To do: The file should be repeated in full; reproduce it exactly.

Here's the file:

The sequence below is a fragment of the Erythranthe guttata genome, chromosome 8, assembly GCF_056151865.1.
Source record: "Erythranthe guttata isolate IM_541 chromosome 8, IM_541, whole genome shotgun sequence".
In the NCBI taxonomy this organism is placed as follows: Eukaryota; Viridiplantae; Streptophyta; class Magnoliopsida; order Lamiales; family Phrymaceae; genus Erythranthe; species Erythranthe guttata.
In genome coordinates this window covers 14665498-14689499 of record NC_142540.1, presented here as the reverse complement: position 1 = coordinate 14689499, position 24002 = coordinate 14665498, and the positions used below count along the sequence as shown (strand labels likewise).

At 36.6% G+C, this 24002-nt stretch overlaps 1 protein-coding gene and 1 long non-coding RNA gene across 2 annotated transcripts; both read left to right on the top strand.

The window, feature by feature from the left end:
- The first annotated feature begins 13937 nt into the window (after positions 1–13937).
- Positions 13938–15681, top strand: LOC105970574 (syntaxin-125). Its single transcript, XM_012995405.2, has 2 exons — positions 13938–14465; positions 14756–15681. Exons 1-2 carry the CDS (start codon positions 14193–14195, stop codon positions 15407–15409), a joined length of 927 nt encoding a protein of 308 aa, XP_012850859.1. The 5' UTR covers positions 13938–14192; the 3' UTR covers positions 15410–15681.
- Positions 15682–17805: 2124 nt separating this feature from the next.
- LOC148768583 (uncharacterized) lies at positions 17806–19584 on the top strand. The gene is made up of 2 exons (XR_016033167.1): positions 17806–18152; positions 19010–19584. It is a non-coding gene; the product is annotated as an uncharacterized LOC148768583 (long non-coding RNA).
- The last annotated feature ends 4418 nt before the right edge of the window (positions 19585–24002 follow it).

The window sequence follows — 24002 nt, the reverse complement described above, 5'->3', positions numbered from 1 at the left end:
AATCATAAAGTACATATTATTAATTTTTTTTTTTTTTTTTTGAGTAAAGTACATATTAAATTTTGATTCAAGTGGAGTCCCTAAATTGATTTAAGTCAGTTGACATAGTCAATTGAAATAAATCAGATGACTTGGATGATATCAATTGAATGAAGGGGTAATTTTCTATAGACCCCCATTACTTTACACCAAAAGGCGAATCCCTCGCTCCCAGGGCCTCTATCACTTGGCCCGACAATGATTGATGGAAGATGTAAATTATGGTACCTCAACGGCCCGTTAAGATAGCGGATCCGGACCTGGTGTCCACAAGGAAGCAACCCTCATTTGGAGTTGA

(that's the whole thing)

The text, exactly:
The sequence below is a fragment of the Erythranthe guttata genome, chromosome 8, assembly GCF_056151865.1.
Source record: "Erythranthe guttata isolate IM_541 chromosome 8, IM_541, whole genome shotgun sequence".
In the NCBI taxonomy this organism is placed as follows: Eukaryota; Viridiplantae; Streptophyta; class Magnoliopsida; order Lamiales; family Phrymaceae; genus Erythranthe; species Erythranthe guttata.
In genome coordinates this window covers 14665498-14689499 of record NC_142540.1, presented here as the reverse complement: position 1 = coordinate 14689499, position 24002 = coordinate 14665498, and the positions used below count along the sequence as shown (strand labels likewise).

At 36.6% G+C, this 24002-nt stretch overlaps 1 protein-coding gene and 1 long non-coding RNA gene across 2 annotated transcripts; both read left to right on the top strand.

The window, feature by feature from the left end:
- The first annotated feature begins 13937 nt into the window (after positions 1–13937).
- Positions 13938–15681, top strand: LOC105970574 (syntaxin-125). Its single transcript, XM_012995405.2, has 2 exons — positions 13938–14465; positions 14756–15681. Exons 1-2 carry the CDS (start codon positions 14193–14195, stop codon positions 15407–15409), a joined length of 927 nt encoding a protein of 308 aa, XP_012850859.1. The 5' UTR covers positions 13938–14192; the 3' UTR covers positions 15410–15681.
- Positions 15682–17805: 2124 nt separating this feature from the next.
- LOC148768583 (uncharacterized) lies at positions 17806–19584 on the top strand. The gene is made up of 2 exons (XR_016033167.1): positions 17806–18152; positions 19010–19584. It is a non-coding gene; the product is annotated as an uncharacterized LOC148768583 (long non-coding RNA).
- The last annotated feature ends 4418 nt before the right edge of the window (positions 19585–24002 follow it).

The window sequence follows — 24002 nt, the reverse complement described above, 5'->3', positions numbered from 1 at the left end:
AATCATAAAGTACATATTATTAATTTTTTTTTTTTTTTTTTGAGTAAAGTACATATTAAATTTTGATTCAAGTGGAGTCCCTAAATTGATTTAAGTCAGTTGACATAGTCAATTGAAATAAATCAGATGACTTGGATGATATCAATTGAATGAAGGGGTAATTTTCTATAGACCCCCATTACTTTACACCAAAAGGCGAATCCCTCGCTCCCAGGGCCTCTATCACTTGGCCCGACAATGATTGATGGAAGATGTAAATTATGGTACCTCAACGGCCCGTTAAGATAGCGGATCCGGACCTGGTGTCCACAAGGAAGCAACCCTCATTTGGAGTTGA